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2 Responses to “An Update on the Reconstruction of the Turcot Interchange in Montréal, Canada”

  1. An Update on the Reconstruction of the Turcot Interchange in … – Real Estate Says:

    [...] An Update on the Reconstruction of the Turcot Interchange in … [...]

  2. Abram Says:

    This is a remarkably blinkered piece.

    Willis writes, “one has to wonder who benefits from this project.” Let’s set aside the question of freeway widening for a moment and look at the holistic impacts.

    —Large portions of Le Sud-Ouest will have reduced ambient noise due to the noise walls to be constructed on the filled part of A-720 (the “50 foot walls” referred to in articles).

    —Connecting Rue St. Jacques across to Rue Notre Dame will reduce traffic through the predominantly residential blufftop neighborhoods by relocating it to an industrial area.

    —Relocating both the A-20 and the railroad tracks to the base of the bluffs will open up productive industrial/commercial land along the north side of the Rue Notre Dame, which is currently landlocked between the freeway and the bluffs.

    —Dropping the elevation of the A-20/A-15 east of the interchange will reduce noise and visual impacts to the Cote Saint-Paul neighborhood.

    Now, this is not to say that I think it’s a perfect design. Having downloaded the most recent preliminary schematic off the project website, I can see a few changes I’d make if it was my project. But the basic idea of opening up land and rerouting arterial traffic to less populated areas is sound.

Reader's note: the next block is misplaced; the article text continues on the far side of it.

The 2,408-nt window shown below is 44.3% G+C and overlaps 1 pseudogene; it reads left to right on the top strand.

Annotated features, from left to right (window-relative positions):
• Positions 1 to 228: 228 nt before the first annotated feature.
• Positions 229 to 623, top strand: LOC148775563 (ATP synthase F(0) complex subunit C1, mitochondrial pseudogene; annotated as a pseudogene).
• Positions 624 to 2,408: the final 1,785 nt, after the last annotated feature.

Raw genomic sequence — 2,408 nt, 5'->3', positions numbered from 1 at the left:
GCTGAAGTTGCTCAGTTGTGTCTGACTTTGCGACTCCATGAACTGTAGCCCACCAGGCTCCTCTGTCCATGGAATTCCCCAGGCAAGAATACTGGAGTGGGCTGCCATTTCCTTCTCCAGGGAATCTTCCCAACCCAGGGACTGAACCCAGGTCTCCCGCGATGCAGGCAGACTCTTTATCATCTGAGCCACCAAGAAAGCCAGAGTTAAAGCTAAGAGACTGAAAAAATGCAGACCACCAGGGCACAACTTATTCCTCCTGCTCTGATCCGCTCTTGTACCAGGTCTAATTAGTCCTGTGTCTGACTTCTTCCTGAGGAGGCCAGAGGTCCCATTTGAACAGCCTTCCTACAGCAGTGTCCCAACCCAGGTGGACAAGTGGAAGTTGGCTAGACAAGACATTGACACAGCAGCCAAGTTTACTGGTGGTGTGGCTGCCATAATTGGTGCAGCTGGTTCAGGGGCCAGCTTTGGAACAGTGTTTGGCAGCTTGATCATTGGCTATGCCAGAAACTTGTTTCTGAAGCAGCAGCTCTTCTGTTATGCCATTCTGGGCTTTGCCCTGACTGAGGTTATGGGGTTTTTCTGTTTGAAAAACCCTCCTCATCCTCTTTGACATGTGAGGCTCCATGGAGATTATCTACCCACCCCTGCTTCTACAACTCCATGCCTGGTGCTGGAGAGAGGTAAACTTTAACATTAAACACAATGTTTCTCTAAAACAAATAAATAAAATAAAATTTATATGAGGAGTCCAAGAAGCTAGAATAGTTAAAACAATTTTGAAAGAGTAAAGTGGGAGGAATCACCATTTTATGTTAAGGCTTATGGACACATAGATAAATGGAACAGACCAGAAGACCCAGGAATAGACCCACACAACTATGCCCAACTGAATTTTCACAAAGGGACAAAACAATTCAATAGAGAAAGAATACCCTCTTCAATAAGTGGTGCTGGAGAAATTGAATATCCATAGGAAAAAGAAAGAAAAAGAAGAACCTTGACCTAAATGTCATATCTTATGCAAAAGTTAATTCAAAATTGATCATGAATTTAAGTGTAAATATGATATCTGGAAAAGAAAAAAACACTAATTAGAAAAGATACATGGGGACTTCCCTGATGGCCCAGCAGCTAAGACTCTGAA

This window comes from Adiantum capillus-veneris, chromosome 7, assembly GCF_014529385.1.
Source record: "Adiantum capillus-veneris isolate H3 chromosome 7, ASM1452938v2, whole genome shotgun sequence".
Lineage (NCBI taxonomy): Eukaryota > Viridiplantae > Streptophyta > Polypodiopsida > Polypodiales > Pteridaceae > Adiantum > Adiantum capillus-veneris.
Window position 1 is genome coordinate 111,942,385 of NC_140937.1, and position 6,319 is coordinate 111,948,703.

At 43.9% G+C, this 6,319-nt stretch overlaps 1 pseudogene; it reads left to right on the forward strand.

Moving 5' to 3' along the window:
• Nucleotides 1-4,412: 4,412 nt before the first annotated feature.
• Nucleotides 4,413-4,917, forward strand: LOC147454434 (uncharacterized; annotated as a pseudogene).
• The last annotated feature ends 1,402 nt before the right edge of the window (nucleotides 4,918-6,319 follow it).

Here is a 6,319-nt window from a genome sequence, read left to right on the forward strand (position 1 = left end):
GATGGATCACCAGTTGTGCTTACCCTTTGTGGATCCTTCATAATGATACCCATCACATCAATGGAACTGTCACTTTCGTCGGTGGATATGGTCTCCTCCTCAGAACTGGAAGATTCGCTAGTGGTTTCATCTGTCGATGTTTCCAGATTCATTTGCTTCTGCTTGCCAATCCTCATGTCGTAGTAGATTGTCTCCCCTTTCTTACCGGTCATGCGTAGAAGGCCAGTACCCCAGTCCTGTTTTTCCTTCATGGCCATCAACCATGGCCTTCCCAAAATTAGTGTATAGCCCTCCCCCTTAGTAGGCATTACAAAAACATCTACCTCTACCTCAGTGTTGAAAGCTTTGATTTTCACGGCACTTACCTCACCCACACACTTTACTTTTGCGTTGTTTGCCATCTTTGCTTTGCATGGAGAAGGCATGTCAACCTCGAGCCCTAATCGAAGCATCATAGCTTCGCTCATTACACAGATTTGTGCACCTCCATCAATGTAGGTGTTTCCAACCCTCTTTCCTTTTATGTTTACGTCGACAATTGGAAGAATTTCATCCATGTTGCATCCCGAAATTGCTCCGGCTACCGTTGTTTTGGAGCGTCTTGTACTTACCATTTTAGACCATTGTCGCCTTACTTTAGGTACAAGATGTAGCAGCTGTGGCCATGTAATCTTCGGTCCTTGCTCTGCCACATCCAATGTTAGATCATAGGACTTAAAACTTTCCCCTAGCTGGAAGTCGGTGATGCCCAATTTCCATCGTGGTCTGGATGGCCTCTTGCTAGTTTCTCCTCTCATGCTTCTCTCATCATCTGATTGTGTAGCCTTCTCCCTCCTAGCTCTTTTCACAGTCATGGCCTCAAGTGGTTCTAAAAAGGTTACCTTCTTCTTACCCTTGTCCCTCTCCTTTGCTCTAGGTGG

The opposition to this project appears mainly driven by the current residents of the Village Des Tanneries, which will see about a block of rowhouses demolished. To call these properties marginal would be an understatement – all the houses to be demolished currently back up to an elevated, double-deck, eight-lane highway, which rains shadows, noise, and exhaust onto their backyards.

    Demoing this block and lowering the A-720 will actually reduce pollution and increase sunlight to the rest of the neighborhood, potentially spurring redevelopment. Of course, that may be the problem. The affordability wrought by the Village Des Tanneries’ proximity to the existing double-deck appears to have attracted a number of bohemians, who have made the neighborhood their own and are leading the opposition.

    I don’t mean to disparage the experience of being forced to relocate. Moving sucks. Seeing a house that you’ve put sweat equity into demolished is an emotionally trying experience, even if you’ve been compensated appropriately. For this reason one should always strive to minimize property takings in the design of any facility, whether highways or transit.

    However there’s no larger issue here. This project adds value to all surrounding boroughs. The primary objections are parochial opposition to a single, hyper-local impact to one subsection of one neighborhood.

    Finally, a note on the broader freeway traffic issue. As near as I can tell, no one is proposing to widen the A-720 beyond its present eight lane cross section. This means that total capacity into and out of Montreal remains the same, which is appropriate for a city with a well-developed rapid transit system.

    Rather, it appears the “widening” is primarily about reallocating lanes between various ramps, so that more flow goes to the A-20 and less to the A-15. This seems entirely reasonable. The Western Montreal suburbs never took off like planners thought they would. Mirabel lies fallow, the exclusive province of FedEx and FLPs. Meanwhile, the South has seen significant development, with all lanes of the Pont Mercier jammed daily.

    Now, granted, I haven’t seen the most recent detailed schematics. But if it’s anything like what I have seen, this is a project that reduces neighborhood impacts and increases developable land area over the status quo. You can’t say that about a lot of highway improvements.